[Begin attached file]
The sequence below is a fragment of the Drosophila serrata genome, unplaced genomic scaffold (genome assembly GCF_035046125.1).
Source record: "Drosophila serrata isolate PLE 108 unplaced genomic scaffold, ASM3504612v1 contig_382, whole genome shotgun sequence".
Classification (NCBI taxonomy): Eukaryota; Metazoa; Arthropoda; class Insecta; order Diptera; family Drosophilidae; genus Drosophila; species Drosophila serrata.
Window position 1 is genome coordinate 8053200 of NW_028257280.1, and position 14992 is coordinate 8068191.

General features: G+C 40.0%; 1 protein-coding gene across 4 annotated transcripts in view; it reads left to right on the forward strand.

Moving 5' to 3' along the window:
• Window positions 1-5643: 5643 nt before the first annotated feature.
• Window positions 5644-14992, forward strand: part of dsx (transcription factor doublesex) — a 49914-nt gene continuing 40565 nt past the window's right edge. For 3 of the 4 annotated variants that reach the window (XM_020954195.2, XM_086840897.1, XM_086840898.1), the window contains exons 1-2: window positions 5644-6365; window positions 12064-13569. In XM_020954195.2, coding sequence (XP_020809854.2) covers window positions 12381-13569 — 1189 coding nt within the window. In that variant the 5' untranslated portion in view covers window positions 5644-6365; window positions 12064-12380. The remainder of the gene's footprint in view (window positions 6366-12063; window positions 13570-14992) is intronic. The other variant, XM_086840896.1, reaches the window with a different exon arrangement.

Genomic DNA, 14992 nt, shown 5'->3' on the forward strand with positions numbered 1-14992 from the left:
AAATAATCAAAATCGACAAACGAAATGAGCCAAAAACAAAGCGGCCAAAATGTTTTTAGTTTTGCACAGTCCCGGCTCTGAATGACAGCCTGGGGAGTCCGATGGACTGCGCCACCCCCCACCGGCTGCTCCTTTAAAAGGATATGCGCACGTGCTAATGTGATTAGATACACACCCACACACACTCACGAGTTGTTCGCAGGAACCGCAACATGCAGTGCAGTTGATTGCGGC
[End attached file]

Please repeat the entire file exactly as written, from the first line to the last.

The sequence below is a fragment of the Drosophila serrata genome, unplaced genomic scaffold (genome assembly GCF_035046125.1).
Source record: "Drosophila serrata isolate PLE 108 unplaced genomic scaffold, ASM3504612v1 contig_382, whole genome shotgun sequence".
Classification (NCBI taxonomy): Eukaryota; Metazoa; Arthropoda; class Insecta; order Diptera; family Drosophilidae; genus Drosophila; species Drosophila serrata.
Window position 1 is genome coordinate 8053200 of NW_028257280.1, and position 14992 is coordinate 8068191.

General features: G+C 40.0%; 1 protein-coding gene across 4 annotated transcripts in view; it reads left to right on the forward strand.

Moving 5' to 3' along the window:
• Window positions 1-5643: 5643 nt before the first annotated feature.
• Window positions 5644-14992, forward strand: part of dsx (transcription factor doublesex) — a 49914-nt gene continuing 40565 nt past the window's right edge. For 3 of the 4 annotated variants that reach the window (XM_020954195.2, XM_086840897.1, XM_086840898.1), the window contains exons 1-2: window positions 5644-6365; window positions 12064-13569. In XM_020954195.2, coding sequence (XP_020809854.2) covers window positions 12381-13569 — 1189 coding nt within the window. In that variant the 5' untranslated portion in view covers window positions 5644-6365; window positions 12064-12380. The remainder of the gene's footprint in view (window positions 6366-12063; window positions 13570-14992) is intronic. The other variant, XM_086840896.1, reaches the window with a different exon arrangement.

Genomic DNA, 14992 nt, shown 5'->3' on the forward strand with positions numbered 1-14992 from the left:
AAATAATCAAAATCGACAAACGAAATGAGCCAAAAACAAAGCGGCCAAAATGTTTTTAGTTTTGCACAGTCCCGGCTCTGAATGACAGCCTGGGGAGTCCGATGGACTGCGCCACCCCCCACCGGCTGCTCCTTTAAAAGGATATGCGCACGTGCTAATGTGATTAGATACACACCCACACACACTCACGAGTTGTTCGCAGGAACCGCAACATGCAGTGCAGTTGATTGCGGC